Some say volatility, rather than debt, is the best way to think about risk as an investor, but Warren Buffett famously said that ‘Volatility is far from synonymous with risk.’ So it might be obvious that you need to consider debt, when you think about how risky any given stock is, because too much debt can sink a company. We can see that Sanderson Farms, Inc. (NASDAQ:SAFM) does use debt in its business. But should shareholders be worried about its use of debt?
When Is Debt A Problem?
Debt is a tool to help businesses grow, but if a business is incapable of paying off its lenders, then it exists at their mercy. In the worst case scenario, a company can go bankrupt if it cannot pay its creditors. However, a more usual (but still expensive) situation is where a company must dilute shareholders at a cheap share price simply to get debt under control. Of course, debt can be an important tool in businesses, particularly capital heavy businesses. When we think about a company’s use of debt, we first look at cash and debt together.
What Is Sanderson Farms’s Debt?
The image below, which you can click on for greater detail, shows that at July 2020 Sanderson Farms had debt of US$95.0m, up from US$30.0m in one year. However, it also had US$66.1m in cash, and so its net debt is US$28.9m.
How Strong Is Sanderson Farms’s Balance Sheet?
According to the last reported balance sheet, Sanderson Farms had liabilities of US$219.1m due within 12 months, and liabilities of US$270.2m due beyond 12 months. Offsetting these obligations, it had cash of US$66.1m as well as receivables valued at US$192.0m due within 12 months. So its liabilities total US$231.1m more than the combination of its cash and short-term receivables.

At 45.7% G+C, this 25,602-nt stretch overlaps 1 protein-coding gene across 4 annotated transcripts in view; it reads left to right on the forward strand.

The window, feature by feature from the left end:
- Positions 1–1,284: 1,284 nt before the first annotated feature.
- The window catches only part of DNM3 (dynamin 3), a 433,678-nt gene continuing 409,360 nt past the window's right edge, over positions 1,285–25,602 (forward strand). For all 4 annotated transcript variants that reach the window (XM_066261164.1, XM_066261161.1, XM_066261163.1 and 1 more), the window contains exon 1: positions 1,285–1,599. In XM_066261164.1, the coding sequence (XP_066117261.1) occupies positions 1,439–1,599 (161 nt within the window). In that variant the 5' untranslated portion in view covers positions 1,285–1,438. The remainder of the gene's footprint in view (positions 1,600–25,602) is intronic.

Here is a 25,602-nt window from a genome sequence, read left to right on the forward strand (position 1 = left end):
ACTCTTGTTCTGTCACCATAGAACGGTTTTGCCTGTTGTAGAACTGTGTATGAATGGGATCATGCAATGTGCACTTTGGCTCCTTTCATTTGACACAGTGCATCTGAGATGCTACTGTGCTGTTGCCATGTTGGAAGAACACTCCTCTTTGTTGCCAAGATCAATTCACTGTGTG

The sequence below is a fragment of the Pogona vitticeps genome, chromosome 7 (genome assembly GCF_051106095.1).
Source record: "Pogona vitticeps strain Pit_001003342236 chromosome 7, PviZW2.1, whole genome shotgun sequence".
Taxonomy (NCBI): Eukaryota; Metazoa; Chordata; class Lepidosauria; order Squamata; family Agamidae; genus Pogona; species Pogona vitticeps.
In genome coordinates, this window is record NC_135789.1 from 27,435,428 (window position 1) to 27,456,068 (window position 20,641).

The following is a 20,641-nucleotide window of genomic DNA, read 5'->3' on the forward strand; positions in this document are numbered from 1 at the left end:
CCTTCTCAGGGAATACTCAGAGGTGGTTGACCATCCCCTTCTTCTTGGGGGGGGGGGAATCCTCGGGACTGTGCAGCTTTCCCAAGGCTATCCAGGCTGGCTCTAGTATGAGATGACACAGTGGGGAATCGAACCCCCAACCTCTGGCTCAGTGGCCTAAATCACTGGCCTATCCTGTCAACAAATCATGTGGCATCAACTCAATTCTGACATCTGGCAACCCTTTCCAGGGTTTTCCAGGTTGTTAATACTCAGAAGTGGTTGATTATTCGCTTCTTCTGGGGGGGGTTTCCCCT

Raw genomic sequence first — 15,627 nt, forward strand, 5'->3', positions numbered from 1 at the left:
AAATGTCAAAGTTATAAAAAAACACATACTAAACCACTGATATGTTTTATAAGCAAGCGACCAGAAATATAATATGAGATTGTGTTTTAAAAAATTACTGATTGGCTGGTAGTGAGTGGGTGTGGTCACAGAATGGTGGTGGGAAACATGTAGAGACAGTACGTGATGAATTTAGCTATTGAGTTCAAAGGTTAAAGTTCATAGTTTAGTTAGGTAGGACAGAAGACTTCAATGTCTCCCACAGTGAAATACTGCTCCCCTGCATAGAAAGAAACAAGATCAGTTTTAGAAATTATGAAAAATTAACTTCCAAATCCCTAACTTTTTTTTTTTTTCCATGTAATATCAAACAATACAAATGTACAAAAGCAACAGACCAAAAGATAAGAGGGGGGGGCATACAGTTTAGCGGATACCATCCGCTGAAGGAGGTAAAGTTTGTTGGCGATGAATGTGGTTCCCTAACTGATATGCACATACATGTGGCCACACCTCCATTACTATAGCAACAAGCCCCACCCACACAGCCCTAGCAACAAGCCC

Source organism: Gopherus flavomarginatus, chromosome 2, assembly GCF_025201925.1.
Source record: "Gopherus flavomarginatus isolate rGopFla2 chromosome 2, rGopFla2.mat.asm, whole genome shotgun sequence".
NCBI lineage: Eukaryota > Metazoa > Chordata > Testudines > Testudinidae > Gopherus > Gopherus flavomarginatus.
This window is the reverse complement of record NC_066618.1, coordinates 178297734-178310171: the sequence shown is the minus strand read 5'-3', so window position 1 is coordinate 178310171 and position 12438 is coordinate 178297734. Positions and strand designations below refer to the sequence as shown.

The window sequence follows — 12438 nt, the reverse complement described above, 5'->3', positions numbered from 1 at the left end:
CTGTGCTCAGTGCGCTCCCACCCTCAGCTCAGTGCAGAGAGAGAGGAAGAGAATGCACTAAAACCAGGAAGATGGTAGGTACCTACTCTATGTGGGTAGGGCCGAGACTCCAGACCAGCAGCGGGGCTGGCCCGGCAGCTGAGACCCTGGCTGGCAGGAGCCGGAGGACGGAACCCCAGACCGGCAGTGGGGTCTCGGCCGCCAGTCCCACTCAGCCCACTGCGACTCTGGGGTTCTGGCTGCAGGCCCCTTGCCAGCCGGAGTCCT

Since publicly traded Sanderson Farms shares are worth a total of US$2.61b, it seems unlikely that this level of liabilities would be a major threat. However, we do think it is worth keeping an eye on its balance sheet strength, as it may change over time. Carrying virtually no net debt, Sanderson Farms has a very light debt load indeed. When analysing debt levels, the balance sheet is the obvious place to start. But it is future earnings, more than anything, that will determine Sanderson Farms’s ability to maintain a healthy balance sheet going forward. So if you want to see what the professionals think, you might find this free report on analyst profit forecasts to be interesting.
In the last year Sanderson Farms wasn’t profitable at an EBIT level, but managed to grow its revenue by 5.9%, to US$3.5b. That rate of growth is a bit slow for our taste, but it takes all types to make a world.
Over the last twelve months Sanderson Farms produced an earnings before interest and tax (EBIT) loss. Indeed, it lost US$62m at the EBIT level. When we look at that and recall the liabilities on its balance sheet, relative to cash, it seems unwise to us for the company to have any debt. So we think its balance sheet is a little strained, though not beyond repair. Another cause for caution is that is bled US$34m in negative free cash flow over the last twelve months. So suffice it to say we do consider the stock to be risky. The balance sheet is clearly the area to focus on when you are analysing debt. However, not all investment risk resides within the balance sheet – far from it. For instance, we’ve identified 1 warning sign for Sanderson Farms that you should be aware of.
At the end of the day, it’s often better to focus on companies that are free from net debt. You can access our special list of such companies (all with a track record of profit growth). It’s free.
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